UK top court rules Uber drivers entitled to workers’ rights

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Britain’s top court on Friday ruled that ride-hailing giant Uber’s drivers are entitled to workers’ rights, in a judgement with huge implications for the “gig economy”.

The Supreme Court ruling that the drivers were employees followed a years-long legal battle with the Silicon Valley taxi and delivery company.

“This has been a grueling four-year legal battle for our members — but it’s ended in a historic win,” said Mick Rix, from the GMB trade union.

“The Supreme Court has upheld the decision of three previous courts, backing up what GMB has said all along; Uber drivers are workers and entitled to breaks, holiday pay and minimum wage,” he added.

Uber said it respected the court ruling.

Lower courts ruled in 2016, 2017 and 2018 in favour of a group of 20 Uber drivers who argue they were entitled to employee status given the length of time they had been working through the Uber app, and the way that the company oversaw their work.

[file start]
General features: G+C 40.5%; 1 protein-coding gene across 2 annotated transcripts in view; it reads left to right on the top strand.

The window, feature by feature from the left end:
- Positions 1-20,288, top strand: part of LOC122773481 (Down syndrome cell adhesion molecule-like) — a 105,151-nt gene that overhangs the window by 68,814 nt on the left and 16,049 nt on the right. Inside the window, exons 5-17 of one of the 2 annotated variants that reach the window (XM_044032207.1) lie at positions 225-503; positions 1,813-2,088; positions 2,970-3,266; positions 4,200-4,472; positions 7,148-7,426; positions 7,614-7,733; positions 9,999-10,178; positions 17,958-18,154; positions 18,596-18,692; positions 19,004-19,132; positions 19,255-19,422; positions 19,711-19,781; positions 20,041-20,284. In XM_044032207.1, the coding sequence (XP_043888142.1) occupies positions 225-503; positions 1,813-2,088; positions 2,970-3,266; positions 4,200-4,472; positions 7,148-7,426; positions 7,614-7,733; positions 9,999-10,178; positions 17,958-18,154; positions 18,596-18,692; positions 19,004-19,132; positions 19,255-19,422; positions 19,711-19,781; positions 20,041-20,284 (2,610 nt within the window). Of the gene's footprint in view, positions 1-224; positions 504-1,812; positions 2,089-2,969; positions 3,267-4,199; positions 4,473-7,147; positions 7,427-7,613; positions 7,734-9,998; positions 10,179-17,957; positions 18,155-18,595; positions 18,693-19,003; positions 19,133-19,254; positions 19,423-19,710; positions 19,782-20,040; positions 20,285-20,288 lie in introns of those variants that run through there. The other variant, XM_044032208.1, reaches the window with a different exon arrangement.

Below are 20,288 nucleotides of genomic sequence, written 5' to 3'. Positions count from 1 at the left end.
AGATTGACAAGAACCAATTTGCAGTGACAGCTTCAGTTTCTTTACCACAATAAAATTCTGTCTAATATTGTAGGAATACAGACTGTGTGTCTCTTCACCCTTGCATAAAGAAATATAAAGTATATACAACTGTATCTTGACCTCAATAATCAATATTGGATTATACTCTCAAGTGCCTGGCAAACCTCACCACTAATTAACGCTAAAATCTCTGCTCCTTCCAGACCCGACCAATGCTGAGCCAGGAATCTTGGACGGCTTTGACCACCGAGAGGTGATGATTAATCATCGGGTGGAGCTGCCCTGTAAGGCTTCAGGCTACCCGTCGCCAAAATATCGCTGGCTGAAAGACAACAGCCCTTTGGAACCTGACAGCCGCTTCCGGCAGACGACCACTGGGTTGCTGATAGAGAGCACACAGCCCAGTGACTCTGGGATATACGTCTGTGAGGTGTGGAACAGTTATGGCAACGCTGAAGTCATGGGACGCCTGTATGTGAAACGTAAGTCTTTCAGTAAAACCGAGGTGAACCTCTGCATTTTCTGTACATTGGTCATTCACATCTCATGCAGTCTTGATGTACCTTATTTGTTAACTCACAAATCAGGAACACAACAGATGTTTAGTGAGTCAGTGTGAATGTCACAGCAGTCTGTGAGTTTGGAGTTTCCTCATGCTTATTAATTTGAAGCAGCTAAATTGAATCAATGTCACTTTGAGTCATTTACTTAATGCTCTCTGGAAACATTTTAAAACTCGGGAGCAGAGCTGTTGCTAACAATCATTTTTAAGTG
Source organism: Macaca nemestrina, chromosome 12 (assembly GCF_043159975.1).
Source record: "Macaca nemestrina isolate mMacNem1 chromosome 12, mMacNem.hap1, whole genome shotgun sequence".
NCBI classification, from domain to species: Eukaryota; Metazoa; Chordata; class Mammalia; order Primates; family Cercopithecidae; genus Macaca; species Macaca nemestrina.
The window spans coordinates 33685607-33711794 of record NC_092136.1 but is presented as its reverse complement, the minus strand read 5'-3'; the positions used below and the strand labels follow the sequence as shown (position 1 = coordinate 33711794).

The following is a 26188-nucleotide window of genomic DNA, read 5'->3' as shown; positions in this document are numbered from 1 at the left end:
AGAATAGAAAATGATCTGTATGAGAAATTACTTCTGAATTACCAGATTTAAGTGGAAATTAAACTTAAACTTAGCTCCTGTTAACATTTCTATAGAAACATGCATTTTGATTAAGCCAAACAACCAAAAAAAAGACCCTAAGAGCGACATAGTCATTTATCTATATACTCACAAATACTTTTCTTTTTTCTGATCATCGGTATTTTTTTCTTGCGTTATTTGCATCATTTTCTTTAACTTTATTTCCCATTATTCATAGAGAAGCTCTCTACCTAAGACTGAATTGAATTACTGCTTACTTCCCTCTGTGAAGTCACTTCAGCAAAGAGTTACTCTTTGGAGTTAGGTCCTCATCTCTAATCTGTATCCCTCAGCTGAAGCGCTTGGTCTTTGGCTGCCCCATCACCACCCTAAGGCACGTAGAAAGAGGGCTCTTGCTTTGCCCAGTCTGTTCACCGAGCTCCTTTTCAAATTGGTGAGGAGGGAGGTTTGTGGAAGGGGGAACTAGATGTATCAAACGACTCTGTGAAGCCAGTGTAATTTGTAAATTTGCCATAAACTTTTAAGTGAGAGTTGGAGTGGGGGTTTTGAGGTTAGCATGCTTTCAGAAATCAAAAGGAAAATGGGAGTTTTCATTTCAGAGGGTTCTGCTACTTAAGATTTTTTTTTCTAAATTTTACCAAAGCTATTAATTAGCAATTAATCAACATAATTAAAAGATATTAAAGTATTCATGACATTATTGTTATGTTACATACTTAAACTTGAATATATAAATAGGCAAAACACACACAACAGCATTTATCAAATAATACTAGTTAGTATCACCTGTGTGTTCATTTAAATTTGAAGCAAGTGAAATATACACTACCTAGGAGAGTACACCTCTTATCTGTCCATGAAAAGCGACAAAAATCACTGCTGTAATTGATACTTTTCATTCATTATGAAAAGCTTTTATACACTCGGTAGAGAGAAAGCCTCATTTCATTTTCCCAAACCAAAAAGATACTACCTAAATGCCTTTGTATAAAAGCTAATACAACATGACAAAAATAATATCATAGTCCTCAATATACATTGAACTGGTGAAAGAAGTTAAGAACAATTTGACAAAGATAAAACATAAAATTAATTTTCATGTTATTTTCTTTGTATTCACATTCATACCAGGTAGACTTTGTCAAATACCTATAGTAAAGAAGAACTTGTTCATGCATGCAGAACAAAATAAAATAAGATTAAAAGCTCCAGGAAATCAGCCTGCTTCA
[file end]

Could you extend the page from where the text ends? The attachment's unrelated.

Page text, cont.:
Uber insisted that the drivers were self-employed since they choose their own hours and place of work, and often find passengers through rival apps.

The ruling could equally affect other online platforms behind the so-called gig economy in Britain — people doing short-term work without formal contracts, or working without guaranteed hours.

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Couriers for the Deliveroo food app are currently fighting in the Court of Appeal in London for the right to collective bargaining.

Uber claimed that it has changed the way it works since the legal action began.

Drivers can now choose when and where they drive and can also access free health insurance as well as compensation for parental leave, it said.

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